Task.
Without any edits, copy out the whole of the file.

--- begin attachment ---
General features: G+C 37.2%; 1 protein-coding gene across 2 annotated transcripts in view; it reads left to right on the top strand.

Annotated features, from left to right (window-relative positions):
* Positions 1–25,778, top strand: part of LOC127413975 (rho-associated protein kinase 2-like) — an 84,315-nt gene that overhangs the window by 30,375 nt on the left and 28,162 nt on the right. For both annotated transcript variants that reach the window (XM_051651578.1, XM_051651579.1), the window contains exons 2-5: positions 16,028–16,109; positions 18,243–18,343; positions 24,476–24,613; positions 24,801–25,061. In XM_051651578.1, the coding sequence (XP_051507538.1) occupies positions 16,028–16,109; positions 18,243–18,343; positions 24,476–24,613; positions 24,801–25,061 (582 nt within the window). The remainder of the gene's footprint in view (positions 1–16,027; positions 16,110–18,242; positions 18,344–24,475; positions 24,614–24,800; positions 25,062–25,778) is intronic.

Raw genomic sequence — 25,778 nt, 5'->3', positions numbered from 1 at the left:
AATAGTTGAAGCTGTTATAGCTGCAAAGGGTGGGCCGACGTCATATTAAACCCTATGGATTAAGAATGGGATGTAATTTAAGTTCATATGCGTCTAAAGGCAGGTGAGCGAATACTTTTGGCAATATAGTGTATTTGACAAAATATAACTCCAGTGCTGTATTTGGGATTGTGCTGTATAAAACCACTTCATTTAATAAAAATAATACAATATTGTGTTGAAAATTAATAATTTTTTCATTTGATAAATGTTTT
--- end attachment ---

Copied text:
General features: G+C 37.2%; 1 protein-coding gene across 2 annotated transcripts in view; it reads left to right on the top strand.

Annotated features, from left to right (window-relative positions):
* Positions 1–25,778, top strand: part of LOC127413975 (rho-associated protein kinase 2-like) — an 84,315-nt gene that overhangs the window by 30,375 nt on the left and 28,162 nt on the right. For both annotated transcript variants that reach the window (XM_051651578.1, XM_051651579.1), the window contains exons 2-5: positions 16,028–16,109; positions 18,243–18,343; positions 24,476–24,613; positions 24,801–25,061. In XM_051651578.1, the coding sequence (XP_051507538.1) occupies positions 16,028–16,109; positions 18,243–18,343; positions 24,476–24,613; positions 24,801–25,061 (582 nt within the window). The remainder of the gene's footprint in view (positions 1–16,027; positions 16,110–18,242; positions 18,344–24,475; positions 24,614–24,800; positions 25,062–25,778) is intronic.

Raw genomic sequence — 25,778 nt, 5'->3', positions numbered from 1 at the left:
AATAGTTGAAGCTGTTATAGCTGCAAAGGGTGGGCCGACGTCATATTAAACCCTATGGATTAAGAATGGGATGTAATTTAAGTTCATATGCGTCTAAAGGCAGGTGAGCGAATACTTTTGGCAATATAGTGTATTTGACAAAATATAACTCCAGTGCTGTATTTGGGATTGTGCTGTATAAAACCACTTCATTTAATAAAAATAATACAATATTGTGTTGAAAATTAATAATTTTTTCATTTGATAAATGTTTT